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Red Bull: Azerbaijan GP will present true test for DRS fix

Red Bull Formula 1 chief engineer Paul Monaghan is confident the team has fixed its recurrent DRS issues but says the high opening speeds in Baku will be the ultimate test.

Mechanics work on the DRS of Max Verstappen, Red Bull RB18

Mechanics work on the DRS of Max Verstappen, Red Bull RB18

Giorgio Piola

At the Spanish Grand Prix world champion Max Verstappen saw his final push lap in qualifying ruined by a malfunctioning DRS flap, which made him abort the lap.

While Red Bull thought it had found a quick fix between qualifying and the race, the problem reared its head again on Sunday, hindering the Dutchman on his way to an unlikely victory after erstwhile leader Charles Leclerc retired.

Ahead of the Monaco Grand Prix, Red Bull's engineers threw themselves at the problem to try and fix it once and for all and according to chief engineer Monaghan the team has now learned its "painful lessons" and put a permanent fix in place.

"Our DRS problem was self-inflicted, I think if we are honest, so now we've learned our rather painful lessons," Monaghan said, suggesting Red Bull may have cut too many corners in an effort to slim the overweight RB18 down to the minimum limit.

"There is a sigh of relief after the work that some very clever people did, the research and the checks. They did a phenomenal job in a very short period of time. The challenge has changed from circuit to circuit, the wait time changes, the speed of opening changes, the conditions change.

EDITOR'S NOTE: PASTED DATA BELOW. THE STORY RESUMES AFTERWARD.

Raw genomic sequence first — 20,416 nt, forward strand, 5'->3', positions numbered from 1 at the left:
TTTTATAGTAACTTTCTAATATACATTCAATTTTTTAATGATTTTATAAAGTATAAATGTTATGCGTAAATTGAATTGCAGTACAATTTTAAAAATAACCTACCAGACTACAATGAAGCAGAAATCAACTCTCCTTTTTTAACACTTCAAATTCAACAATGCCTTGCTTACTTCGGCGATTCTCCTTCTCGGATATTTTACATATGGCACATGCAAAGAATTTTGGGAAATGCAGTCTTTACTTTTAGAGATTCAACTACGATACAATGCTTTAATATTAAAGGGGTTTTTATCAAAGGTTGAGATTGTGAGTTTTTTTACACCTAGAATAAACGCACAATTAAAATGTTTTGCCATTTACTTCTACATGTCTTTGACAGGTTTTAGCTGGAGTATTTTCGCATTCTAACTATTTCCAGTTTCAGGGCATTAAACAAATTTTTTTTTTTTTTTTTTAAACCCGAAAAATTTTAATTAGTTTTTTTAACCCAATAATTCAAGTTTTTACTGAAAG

"I'm confident, much happier based upon what we learned coming out of Spain. I suppose the galling part is the lesson we had to be handed on a silver platter so yeah, take that one on the chin and move on."

Sergio Perez, Red Bull Racing RB18

Sergio Perez, Red Bull Racing RB18

Photo by: Mark Sutton / Motorsport Images

While the problem appeared to be solved in Monaco, where the DRS flap faced a relatively low airspeed when it was actuated, Baku poses a completely different challenge with top speed of over 340km/h on its 2.2km long straight.

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Monaghan acknowledged this weekend's Azerbaijan Grand Prix will be the definitive test if Red Bull's confidence is warranted.

"Baku presents slightly different problems," he added. "Your opening speed is 160km/h [in Monaco], in Baku it is 300km/h. So, it's not really about weight on the flap, it is lifting it up against its own aero load.

"I think it would be foolish to rest on our laurels. We know what we did wrong. It was in our remit to fix it, so thus far, we're okay."

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